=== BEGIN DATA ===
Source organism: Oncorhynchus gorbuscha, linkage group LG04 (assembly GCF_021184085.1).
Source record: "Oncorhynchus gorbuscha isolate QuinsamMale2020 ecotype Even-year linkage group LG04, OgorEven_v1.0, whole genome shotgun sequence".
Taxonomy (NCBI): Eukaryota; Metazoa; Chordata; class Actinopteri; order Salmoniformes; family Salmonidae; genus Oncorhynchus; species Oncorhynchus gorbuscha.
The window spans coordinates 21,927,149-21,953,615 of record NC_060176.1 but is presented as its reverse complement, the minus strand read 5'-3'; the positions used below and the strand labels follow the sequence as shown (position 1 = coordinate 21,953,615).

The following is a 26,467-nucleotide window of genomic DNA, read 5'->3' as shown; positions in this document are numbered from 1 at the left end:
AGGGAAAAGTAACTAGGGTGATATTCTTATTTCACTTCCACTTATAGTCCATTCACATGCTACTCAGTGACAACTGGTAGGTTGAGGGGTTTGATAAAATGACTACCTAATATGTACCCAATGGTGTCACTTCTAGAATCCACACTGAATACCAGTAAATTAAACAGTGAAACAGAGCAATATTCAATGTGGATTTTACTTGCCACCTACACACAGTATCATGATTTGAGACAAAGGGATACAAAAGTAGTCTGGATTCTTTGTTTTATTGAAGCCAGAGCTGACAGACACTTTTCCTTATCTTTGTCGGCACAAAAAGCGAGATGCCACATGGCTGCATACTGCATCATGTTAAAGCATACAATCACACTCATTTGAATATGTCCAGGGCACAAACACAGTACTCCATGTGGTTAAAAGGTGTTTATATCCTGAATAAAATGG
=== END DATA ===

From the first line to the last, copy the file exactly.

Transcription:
Source organism: Oncorhynchus gorbuscha, linkage group LG04 (assembly GCF_021184085.1).
Source record: "Oncorhynchus gorbuscha isolate QuinsamMale2020 ecotype Even-year linkage group LG04, OgorEven_v1.0, whole genome shotgun sequence".
Taxonomy (NCBI): Eukaryota; Metazoa; Chordata; class Actinopteri; order Salmoniformes; family Salmonidae; genus Oncorhynchus; species Oncorhynchus gorbuscha.
The window spans coordinates 21,927,149-21,953,615 of record NC_060176.1 but is presented as its reverse complement, the minus strand read 5'-3'; the positions used below and the strand labels follow the sequence as shown (position 1 = coordinate 21,953,615).

The following is a 26,467-nucleotide window of genomic DNA, read 5'->3' as shown; positions in this document are numbered from 1 at the left end:
AGGGAAAAGTAACTAGGGTGATATTCTTATTTCACTTCCACTTATAGTCCATTCACATGCTACTCAGTGACAACTGGTAGGTTGAGGGGTTTGATAAAATGACTACCTAATATGTACCCAATGGTGTCACTTCTAGAATCCACACTGAATACCAGTAAATTAAACAGTGAAACAGAGCAATATTCAATGTGGATTTTACTTGCCACCTACACACAGTATCATGATTTGAGACAAAGGGATACAAAAGTAGTCTGGATTCTTTGTTTTATTGAAGCCAGAGCTGACAGACACTTTTCCTTATCTTTGTCGGCACAAAAAGCGAGATGCCACATGGCTGCATACTGCATCATGTTAAAGCATACAATCACACTCATTTGAATATGTCCAGGGCACAAACACAGTACTCCATGTGGTTAAAAGGTGTTTATATCCTGAATAAAATGG